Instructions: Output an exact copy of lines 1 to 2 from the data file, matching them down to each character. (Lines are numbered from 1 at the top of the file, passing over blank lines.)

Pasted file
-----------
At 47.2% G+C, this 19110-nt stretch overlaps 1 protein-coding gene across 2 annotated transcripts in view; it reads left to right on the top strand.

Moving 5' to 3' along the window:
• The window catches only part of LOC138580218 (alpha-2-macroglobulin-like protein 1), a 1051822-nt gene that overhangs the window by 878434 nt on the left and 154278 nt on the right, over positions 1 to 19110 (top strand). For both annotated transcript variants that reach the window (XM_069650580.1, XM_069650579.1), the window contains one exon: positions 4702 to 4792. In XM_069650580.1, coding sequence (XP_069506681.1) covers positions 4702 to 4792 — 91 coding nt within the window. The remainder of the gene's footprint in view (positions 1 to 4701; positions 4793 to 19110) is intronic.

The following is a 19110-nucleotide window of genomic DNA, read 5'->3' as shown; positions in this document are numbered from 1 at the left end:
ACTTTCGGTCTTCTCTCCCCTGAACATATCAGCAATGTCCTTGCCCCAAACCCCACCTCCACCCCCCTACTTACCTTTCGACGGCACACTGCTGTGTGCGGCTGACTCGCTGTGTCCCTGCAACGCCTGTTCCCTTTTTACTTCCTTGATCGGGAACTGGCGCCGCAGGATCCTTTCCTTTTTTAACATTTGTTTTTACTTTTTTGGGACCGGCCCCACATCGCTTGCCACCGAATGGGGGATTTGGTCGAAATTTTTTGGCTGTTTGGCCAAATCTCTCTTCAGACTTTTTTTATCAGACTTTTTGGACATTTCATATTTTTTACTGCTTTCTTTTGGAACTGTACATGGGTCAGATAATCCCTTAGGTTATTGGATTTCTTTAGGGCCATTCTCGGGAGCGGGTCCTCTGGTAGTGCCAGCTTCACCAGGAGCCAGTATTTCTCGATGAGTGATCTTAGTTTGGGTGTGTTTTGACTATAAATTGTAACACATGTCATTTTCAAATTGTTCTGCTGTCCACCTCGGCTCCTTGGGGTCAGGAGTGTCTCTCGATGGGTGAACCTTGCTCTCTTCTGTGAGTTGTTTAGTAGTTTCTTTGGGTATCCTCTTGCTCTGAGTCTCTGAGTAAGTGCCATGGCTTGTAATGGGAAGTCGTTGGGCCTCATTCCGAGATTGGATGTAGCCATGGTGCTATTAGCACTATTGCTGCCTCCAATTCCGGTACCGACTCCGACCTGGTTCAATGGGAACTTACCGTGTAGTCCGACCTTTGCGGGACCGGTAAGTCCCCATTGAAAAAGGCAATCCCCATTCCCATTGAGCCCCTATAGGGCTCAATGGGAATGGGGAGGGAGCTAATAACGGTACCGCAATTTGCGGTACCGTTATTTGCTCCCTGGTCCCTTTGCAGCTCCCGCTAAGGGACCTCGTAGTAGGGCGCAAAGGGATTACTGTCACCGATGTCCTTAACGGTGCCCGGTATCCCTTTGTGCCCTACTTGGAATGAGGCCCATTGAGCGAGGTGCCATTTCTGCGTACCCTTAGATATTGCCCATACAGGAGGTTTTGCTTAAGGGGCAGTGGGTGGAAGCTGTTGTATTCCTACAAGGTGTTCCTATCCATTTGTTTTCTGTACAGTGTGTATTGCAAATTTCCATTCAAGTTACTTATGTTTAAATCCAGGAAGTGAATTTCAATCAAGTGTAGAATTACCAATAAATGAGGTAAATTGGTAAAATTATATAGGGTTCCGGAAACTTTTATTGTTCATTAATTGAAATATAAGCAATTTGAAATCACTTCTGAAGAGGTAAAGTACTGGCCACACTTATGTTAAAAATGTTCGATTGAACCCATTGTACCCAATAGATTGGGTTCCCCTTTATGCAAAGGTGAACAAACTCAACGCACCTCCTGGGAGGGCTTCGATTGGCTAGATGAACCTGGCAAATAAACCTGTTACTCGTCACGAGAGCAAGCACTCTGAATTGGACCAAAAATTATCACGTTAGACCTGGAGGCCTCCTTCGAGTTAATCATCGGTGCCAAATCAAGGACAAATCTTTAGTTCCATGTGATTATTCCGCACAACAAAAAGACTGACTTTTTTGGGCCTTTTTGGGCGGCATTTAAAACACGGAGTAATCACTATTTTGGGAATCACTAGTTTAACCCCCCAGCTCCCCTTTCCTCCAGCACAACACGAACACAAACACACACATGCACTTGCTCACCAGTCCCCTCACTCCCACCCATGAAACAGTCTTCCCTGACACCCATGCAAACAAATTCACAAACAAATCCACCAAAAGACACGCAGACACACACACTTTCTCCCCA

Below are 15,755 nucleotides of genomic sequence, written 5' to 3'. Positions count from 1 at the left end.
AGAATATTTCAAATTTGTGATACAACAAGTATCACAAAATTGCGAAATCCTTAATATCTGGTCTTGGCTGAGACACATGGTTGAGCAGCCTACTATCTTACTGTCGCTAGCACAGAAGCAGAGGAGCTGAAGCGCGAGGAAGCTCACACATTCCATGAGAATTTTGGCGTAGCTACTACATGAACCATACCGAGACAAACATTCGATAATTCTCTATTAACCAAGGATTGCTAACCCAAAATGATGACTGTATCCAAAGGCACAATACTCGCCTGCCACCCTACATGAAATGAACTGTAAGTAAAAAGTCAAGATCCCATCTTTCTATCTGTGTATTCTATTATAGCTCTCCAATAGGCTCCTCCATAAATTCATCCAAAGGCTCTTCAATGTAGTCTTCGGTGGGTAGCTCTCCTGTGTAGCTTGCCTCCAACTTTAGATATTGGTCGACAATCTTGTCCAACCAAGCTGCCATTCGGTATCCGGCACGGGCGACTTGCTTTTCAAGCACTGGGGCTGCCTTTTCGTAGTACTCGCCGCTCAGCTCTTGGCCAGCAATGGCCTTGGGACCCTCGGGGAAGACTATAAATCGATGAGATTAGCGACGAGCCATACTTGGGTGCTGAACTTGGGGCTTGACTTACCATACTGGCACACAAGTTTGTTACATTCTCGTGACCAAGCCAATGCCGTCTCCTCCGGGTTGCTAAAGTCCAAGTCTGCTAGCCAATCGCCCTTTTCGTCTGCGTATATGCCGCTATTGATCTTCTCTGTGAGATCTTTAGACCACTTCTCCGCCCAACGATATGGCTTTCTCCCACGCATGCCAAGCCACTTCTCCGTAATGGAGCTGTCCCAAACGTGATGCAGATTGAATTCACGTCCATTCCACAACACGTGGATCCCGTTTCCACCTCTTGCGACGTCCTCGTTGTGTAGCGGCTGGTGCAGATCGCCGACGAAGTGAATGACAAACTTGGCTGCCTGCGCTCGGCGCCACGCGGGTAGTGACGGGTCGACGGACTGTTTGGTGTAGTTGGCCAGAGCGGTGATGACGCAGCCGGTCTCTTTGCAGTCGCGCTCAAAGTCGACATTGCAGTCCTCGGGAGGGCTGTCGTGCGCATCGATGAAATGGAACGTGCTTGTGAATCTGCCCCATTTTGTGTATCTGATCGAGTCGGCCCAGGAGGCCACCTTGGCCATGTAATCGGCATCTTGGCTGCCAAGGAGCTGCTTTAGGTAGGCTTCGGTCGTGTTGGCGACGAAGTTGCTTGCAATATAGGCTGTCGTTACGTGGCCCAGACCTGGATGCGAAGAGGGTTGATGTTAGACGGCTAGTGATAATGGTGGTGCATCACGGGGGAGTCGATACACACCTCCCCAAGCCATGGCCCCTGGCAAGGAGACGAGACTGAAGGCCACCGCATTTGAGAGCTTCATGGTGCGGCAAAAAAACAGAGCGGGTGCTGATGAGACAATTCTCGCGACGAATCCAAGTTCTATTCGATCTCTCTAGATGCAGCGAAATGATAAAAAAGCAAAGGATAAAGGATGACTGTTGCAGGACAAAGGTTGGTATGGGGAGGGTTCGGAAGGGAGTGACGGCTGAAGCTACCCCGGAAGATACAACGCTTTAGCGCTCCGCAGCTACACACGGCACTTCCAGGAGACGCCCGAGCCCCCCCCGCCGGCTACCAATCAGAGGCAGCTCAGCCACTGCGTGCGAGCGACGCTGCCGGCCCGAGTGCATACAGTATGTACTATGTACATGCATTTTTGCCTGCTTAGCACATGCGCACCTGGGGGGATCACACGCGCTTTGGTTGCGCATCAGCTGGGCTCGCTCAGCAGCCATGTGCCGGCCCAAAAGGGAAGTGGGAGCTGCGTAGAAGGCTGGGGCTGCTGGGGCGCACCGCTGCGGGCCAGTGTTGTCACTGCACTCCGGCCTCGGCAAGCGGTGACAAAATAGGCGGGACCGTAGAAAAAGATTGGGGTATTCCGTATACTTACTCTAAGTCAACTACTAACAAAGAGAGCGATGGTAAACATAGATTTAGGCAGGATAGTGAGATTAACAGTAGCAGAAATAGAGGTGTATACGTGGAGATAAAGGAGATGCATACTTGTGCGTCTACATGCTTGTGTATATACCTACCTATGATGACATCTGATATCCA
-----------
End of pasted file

At 47.2% G+C, this 19110-nt stretch overlaps 1 protein-coding gene across 2 annotated transcripts in view; it reads left to right on the top strand.

Moving 5' to 3' along the window: